7. Midnight in Paris - Directed by Woody Allen
This is Woody Allen's most financially successful film in many years and its easy to understand why. As a comedy the dialogue has what we've come to expect from Allen, unequaled wit. The whimsy, scenery and intellect set it apart from his lesser works. The (not so) big secret of the films plot involves the lead character accidentally going back in time. Here he meets some of his personal heroes such as Ernest Hemingway, Cole Porter, Salvador Dali, Luis Bunuel, Gertrude Stein and many others. The central theme revolves around the fallacy of nostalgia. Owen Wilson's character is nostalgiac for the 1920's, but those he meets in the '20's are nostalgiac for other eras. Though hard to explain, this film is one of the year's best.
8. The Help - Directed by Tate Taylor
The help is a simple film about common people making a difference. Skeeter Phelan is a young white author who gets the notion to write a book about "the help". "The help" were what middle class white folks called there black maids in Jackson, Mississippi during segregation. Skeeter decides to interview these women but finds that they are less than excited to share their secrets. It wasn't just a fear of losing their jobs that kept the mouths closed, it was fear of losing their life. At the very least, one angry "employer" would keep a maid from ever working in that town again. Though they were called maids, the were responsible for cleaning, laundry, cooking and raising the children. Even with all of those responsibilities they still weren't allowed to use the restrooms in the houses where they worked. It's a shame to think it wasn't that long ago when all of this was happening.
9. Hanna - Directed by Joe Wright
Saoirse Ronan has a breakout performance in titular role of Hanna. I think this is the best action film of the millenium thus far. The camera work here has none of the laziness and shakiness of Bourne-style action. Instead the director opted to capture long, well choreographed takes that resulted in pure visual ecstasy. Hanna is a unique character that evokes a sympathy from the audience. She lived with only her father in a vast frozen wilderness for 15 years, training everyday to be an assassin. When she reaches civilization she's certainly dangerous, but helpless in social situations. Hanna is an action masterpiece with memorable heroes and villains.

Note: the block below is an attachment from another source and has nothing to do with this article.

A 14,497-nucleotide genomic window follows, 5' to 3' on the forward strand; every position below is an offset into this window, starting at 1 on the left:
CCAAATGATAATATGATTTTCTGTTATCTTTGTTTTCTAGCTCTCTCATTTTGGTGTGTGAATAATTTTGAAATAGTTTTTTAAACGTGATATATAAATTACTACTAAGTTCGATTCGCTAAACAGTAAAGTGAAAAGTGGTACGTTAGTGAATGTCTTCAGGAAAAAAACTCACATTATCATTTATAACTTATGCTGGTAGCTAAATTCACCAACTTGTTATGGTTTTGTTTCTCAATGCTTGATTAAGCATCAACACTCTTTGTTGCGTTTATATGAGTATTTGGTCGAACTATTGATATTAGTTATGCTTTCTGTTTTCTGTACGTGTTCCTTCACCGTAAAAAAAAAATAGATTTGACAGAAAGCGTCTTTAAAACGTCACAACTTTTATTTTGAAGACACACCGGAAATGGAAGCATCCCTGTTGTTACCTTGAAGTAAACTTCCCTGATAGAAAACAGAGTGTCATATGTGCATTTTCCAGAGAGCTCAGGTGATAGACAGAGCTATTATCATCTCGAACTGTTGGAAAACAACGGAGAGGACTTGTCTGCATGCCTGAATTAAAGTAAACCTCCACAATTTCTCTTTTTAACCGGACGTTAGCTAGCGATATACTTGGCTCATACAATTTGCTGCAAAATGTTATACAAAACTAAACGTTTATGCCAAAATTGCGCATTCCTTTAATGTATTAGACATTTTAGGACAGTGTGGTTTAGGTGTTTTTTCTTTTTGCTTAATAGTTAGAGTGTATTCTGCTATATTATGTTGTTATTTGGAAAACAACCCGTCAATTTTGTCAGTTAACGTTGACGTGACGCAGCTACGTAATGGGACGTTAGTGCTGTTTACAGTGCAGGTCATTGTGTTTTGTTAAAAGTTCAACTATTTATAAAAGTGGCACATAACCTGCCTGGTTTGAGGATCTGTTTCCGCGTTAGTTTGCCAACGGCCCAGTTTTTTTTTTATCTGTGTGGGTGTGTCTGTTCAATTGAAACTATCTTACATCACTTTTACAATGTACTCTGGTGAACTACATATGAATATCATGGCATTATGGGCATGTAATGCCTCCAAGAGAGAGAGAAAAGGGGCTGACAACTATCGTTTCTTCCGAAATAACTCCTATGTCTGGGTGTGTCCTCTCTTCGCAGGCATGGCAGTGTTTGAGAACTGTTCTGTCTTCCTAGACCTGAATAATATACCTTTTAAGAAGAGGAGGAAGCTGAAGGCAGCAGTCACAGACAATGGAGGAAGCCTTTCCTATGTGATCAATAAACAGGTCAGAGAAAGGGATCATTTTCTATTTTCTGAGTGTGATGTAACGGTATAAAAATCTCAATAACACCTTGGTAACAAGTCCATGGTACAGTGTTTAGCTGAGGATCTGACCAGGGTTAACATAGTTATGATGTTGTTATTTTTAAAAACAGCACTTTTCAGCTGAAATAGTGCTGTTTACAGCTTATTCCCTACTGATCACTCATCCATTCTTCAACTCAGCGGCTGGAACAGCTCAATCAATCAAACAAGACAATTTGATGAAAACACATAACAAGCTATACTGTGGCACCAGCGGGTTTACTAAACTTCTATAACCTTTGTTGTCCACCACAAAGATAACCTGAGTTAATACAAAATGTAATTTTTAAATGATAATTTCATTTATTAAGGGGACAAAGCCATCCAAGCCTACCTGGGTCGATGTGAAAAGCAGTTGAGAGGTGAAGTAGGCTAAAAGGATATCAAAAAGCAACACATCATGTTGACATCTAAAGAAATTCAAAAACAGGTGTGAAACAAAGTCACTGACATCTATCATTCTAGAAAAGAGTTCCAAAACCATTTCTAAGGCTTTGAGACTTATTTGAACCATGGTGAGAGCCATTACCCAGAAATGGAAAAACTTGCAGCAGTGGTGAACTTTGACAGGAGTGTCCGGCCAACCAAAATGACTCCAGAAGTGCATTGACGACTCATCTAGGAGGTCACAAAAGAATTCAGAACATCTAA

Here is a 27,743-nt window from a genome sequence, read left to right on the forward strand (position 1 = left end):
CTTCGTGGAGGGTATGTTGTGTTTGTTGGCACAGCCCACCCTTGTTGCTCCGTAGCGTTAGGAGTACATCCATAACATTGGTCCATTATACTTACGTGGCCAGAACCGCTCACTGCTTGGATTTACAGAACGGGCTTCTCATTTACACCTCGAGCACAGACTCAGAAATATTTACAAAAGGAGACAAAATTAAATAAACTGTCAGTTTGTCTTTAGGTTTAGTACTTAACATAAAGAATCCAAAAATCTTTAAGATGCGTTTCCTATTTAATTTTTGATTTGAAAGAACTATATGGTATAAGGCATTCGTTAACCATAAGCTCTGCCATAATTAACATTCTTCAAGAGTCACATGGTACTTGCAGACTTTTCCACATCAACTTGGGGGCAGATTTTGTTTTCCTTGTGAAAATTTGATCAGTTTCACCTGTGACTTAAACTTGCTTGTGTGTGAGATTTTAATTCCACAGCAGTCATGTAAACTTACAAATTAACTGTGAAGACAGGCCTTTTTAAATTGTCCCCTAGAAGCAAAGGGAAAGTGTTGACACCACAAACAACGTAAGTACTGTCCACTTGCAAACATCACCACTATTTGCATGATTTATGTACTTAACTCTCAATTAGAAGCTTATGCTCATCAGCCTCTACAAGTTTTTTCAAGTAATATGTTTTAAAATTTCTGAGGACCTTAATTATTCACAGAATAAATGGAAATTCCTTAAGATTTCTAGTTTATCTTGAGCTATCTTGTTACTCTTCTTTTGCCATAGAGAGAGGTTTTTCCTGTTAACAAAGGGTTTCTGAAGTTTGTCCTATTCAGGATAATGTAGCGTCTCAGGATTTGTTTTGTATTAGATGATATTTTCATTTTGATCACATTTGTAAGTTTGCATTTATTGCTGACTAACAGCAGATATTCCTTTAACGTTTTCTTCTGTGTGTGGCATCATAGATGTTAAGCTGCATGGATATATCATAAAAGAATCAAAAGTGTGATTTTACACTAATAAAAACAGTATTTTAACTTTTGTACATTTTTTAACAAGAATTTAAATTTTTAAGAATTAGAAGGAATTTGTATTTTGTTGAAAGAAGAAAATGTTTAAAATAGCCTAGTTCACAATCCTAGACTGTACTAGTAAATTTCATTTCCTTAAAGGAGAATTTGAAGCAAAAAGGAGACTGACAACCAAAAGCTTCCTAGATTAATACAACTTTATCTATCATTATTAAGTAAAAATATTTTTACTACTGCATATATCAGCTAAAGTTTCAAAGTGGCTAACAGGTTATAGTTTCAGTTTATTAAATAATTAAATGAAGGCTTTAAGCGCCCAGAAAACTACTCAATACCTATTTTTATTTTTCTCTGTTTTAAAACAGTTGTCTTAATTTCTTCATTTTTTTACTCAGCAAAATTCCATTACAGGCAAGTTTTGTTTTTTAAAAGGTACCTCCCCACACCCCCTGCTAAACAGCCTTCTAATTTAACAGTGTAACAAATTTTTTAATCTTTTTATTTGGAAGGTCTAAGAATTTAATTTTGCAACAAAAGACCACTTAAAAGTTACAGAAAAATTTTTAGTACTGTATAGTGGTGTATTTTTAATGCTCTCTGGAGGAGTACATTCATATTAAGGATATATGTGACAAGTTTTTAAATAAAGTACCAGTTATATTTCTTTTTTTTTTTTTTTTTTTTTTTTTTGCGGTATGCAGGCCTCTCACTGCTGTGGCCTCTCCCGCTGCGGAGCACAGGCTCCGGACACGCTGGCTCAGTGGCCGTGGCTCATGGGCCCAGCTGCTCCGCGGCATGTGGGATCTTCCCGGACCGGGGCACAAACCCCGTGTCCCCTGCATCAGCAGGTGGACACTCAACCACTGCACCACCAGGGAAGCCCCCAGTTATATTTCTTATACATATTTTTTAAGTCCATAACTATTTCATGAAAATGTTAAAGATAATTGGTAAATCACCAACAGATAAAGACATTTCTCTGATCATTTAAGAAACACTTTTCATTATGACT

10. Another Earth - Directed by Mike Cahill
Another Earth lacks star power but that's not a detriment. Having less recognizable actors allows us to connect more with the characters which is a big deal in this film. The movie begins with a young woman driving drunk. She notices an object in the sky, but not the car she's about to hit. The inhabitants of this car are a mother, father and child of which only the father survives. After her prison sentence, the girl wonders what might have been if she made better decisions. With a duplicate planet in the distance she may get the chance to find out how life could have turned out better. This is unique and challenging material that deserves more publicity than it's gotten.
Warrior - Gavin O'Connor
There really isn't anything surprising in Warrior. The plot unfolds as you expect it might, but the you can tell everyone involved put forth maximum effort. Legendary mixed martial arts trainer Greg Jackson was a consultant on the film and his expertise is seen in the authenticity of the fight choreography. The drama is thick but acted so well that you don't mind. The story concerns two estranged brothers that end up in a winner-takes-all tournament. If you've seen the trailer its no secret that they end up fighting each other. Nick Nolte plays their father who spent most of their formative years in a drunken stupor. Even drunk, he's still a premiere trainer and his son reluctantly seeks his knowledge. The three main actors seem to have been born to play these roles. Nick Nolte is at his absolute best as a deadbeat dad trying to make amends. This is the best MMA movie to date.
Posted by Dusty